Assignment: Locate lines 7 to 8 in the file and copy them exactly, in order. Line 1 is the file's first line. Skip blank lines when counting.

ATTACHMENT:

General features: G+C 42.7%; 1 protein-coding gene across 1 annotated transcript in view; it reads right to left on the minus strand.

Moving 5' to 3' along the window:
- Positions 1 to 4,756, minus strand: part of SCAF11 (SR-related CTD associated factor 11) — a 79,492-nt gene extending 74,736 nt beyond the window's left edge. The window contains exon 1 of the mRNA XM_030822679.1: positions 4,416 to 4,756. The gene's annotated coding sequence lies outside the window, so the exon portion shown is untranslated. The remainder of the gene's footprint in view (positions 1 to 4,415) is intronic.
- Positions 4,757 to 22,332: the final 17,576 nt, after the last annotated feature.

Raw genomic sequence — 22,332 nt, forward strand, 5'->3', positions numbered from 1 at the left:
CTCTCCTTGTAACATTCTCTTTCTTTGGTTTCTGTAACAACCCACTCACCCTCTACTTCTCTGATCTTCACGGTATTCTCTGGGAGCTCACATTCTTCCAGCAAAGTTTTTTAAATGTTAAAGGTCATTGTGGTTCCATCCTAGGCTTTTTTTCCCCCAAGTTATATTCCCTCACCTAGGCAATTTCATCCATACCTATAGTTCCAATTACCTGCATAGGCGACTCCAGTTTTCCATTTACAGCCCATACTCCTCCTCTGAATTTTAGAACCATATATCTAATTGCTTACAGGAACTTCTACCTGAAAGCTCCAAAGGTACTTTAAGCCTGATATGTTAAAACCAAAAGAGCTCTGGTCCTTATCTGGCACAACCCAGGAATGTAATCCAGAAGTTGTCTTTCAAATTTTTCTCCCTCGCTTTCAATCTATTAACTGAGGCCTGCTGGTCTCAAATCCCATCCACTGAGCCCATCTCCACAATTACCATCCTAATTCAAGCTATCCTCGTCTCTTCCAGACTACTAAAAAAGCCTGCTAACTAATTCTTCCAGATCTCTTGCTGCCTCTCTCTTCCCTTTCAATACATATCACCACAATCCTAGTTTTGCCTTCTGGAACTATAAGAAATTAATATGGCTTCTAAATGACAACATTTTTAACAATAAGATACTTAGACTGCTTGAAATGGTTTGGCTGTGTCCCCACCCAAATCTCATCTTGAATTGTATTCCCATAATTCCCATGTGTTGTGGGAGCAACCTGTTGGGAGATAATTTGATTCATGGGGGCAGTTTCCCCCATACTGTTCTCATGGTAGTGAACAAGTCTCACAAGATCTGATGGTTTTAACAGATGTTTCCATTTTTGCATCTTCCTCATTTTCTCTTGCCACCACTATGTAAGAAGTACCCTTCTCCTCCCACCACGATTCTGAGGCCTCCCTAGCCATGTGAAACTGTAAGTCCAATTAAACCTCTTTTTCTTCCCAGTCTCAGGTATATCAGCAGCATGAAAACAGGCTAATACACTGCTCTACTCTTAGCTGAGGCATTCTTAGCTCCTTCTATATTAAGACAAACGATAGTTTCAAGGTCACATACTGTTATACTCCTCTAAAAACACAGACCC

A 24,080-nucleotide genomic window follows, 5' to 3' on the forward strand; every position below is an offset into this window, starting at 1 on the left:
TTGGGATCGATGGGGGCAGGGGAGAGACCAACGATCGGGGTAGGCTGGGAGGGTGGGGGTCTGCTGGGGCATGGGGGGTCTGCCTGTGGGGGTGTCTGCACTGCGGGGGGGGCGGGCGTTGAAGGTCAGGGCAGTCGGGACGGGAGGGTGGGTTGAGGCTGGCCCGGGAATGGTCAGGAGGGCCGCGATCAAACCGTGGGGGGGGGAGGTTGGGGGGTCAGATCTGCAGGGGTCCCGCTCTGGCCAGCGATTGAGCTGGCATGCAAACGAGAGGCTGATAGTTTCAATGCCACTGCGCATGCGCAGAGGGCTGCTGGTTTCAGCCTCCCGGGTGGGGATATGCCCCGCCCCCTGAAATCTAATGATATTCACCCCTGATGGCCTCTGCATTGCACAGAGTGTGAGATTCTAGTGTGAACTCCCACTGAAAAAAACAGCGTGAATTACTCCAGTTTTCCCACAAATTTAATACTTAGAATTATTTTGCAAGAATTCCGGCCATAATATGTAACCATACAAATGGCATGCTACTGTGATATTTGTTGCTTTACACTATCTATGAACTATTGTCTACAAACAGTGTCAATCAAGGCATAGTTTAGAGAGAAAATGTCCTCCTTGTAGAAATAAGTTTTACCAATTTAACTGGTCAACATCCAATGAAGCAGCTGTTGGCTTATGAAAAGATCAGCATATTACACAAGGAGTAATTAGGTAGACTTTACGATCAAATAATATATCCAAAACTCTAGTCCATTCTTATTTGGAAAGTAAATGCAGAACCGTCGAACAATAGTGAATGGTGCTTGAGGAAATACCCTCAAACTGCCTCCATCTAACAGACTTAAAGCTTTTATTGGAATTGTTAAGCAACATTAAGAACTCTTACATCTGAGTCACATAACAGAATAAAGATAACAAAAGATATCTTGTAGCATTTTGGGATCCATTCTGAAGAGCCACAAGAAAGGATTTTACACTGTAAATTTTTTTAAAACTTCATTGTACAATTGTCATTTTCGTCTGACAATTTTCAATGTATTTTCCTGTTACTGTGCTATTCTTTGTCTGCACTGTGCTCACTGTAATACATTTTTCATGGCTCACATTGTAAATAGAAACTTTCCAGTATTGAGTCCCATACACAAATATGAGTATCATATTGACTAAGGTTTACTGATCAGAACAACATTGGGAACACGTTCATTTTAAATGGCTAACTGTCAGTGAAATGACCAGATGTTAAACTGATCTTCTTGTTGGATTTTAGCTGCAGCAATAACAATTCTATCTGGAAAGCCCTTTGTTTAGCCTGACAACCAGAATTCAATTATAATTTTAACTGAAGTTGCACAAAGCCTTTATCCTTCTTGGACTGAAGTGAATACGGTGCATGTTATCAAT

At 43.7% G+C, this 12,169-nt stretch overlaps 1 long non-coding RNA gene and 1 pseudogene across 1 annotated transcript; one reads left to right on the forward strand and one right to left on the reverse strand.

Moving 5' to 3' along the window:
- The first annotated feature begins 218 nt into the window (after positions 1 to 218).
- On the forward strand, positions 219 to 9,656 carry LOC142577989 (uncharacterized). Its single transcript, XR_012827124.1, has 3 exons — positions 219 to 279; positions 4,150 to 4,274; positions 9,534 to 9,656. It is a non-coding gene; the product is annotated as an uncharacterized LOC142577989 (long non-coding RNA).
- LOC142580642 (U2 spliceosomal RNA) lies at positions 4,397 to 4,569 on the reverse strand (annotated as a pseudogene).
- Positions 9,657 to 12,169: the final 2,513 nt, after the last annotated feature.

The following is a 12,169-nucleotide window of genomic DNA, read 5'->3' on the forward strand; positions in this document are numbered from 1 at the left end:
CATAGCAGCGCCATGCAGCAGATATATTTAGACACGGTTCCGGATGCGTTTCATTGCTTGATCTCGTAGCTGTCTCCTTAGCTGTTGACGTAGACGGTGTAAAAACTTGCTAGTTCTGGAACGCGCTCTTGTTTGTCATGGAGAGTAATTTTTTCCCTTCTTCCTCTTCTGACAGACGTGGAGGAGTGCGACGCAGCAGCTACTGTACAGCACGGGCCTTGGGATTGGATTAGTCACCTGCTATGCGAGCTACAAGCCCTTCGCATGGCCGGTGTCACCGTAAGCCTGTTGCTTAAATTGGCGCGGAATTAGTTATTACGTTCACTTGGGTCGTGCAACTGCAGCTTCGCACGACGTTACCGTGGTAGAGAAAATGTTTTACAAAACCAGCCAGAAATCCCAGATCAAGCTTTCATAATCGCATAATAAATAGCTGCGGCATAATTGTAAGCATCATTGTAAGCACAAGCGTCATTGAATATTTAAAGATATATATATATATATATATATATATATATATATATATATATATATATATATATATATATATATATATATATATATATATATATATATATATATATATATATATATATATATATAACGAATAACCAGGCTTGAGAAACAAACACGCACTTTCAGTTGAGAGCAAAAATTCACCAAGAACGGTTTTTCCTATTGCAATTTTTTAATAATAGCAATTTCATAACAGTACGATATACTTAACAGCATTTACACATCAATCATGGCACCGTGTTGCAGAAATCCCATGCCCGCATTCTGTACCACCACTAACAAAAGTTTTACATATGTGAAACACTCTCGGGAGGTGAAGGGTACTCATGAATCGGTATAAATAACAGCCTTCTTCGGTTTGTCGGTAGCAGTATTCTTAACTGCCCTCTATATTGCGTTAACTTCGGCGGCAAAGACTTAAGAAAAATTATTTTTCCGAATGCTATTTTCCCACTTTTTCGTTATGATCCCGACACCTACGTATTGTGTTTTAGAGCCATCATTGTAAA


A 24,080-nucleotide genomic window follows, 5' to 3' on the forward strand; every position below is an offset into this window, starting at 1 on the left:
TTGGGATCGATGGGGGCAGGGGAGAGACCAACGATCGGGGTAGGCTGGGAGGGTGGGGGTCTGCTGGGGCATGGGGGGTCTGCCTGTGGGGGTGTCTGCACTGCGGGGGGGGCGGGCGTTGAAGGTCAGGGCAGTCGGGACGGGAGGGTGGGTTGAGGCTGGCCCGGGAATGGTCAGGAGGGCCGCGATCAAACCGTGGGGGGGGGAGGTTGGGGGGTCAGATCTGCAGGGGTCCCGCTCTGGCCAGCGATTGAGCTGGCATGCAAACGAGAGGCTGATAGTTTCAATGCCACTGCGCATGCGCAGAGGGCTGCTGGTTTCAGCCTCCCGGGTGGGGATATGCCCCGCCCCCTGAAATCTAATGATATTCACCCCTGATGGCCTCTGCATTGCACAGAGTGTGAGATTCTAGTGTGAACTCCCACTGAAAAAAACAGCGTGAATTACTCCAGTTTTCCCACAAATTTAATACTTAGAATTATTTTGCAAGAATTCCGGCCATAATATGTAACCATACAAATGGCATGCTACTGTGATATTTGTTGCTTTACACTATCTATGAACTATTGTCTACAAACAGTGTCAATCAAGGCATAGTTTAGAGAGAAAATGTCCTCCTTGTAGAAATAAGTTTTACCAATTTAACTGGTCAACATCCAATGAAGCAGCTGTTGGCTTATGAAAAGATCAGCATATTACACAAGGAGTAATTAGGTAGACTTTACGATCAAATAATATATCCAAAACTCTAGTCCATTCTTATTTGGAAAGTAAATGCAGAACCGTCGAACAATAGTGAATGGTGCTTGAGGAAATACCCTCAAACTGCCTCCATCTAACAGACTTAAAGCTTTTATTGGAATTGTTAAGCAACATTAAGAACTCTTACATCTGAGTCACATAACAGAATAAAGATAACAAAAGATATCTTGTAGCATTTTGGGATCCATTCTGAAGAGCCACAAGAAAGGATTTTACACTGTAAATTTTTTTAAAACTTCATTGTACAATTGTCATTTTCGTCTGACAATTTTCAATGTATTTTCCTGTTACTGTGCTATTCTTTGTCTGCACTGTGCTCACTGTAATACATTTTTCATGGCTCACATTGTAAATAGAAACTTTCCAGTATTGAGTCCCATACACAAATATGAGTATCATATTGACTAAGGTTTACTGATCAGAACAACATTGGGAACACGTTCATTTTAAATGGCTAACTGTCAGTGAAATGACCAGATGTTAAACTGATCTTCTTGTTGGATTTTAGCTGCAGCAATAACAATTCTATCTGGAAAGCCCTTTGTTTAGCCTGACAACCAGAATTCAATTATAATTTTAACTGAAGTTGCACAAAGCCTTTATCCTTCTTGGACTGAAGTGAATACGGTGCATGTTATCAAT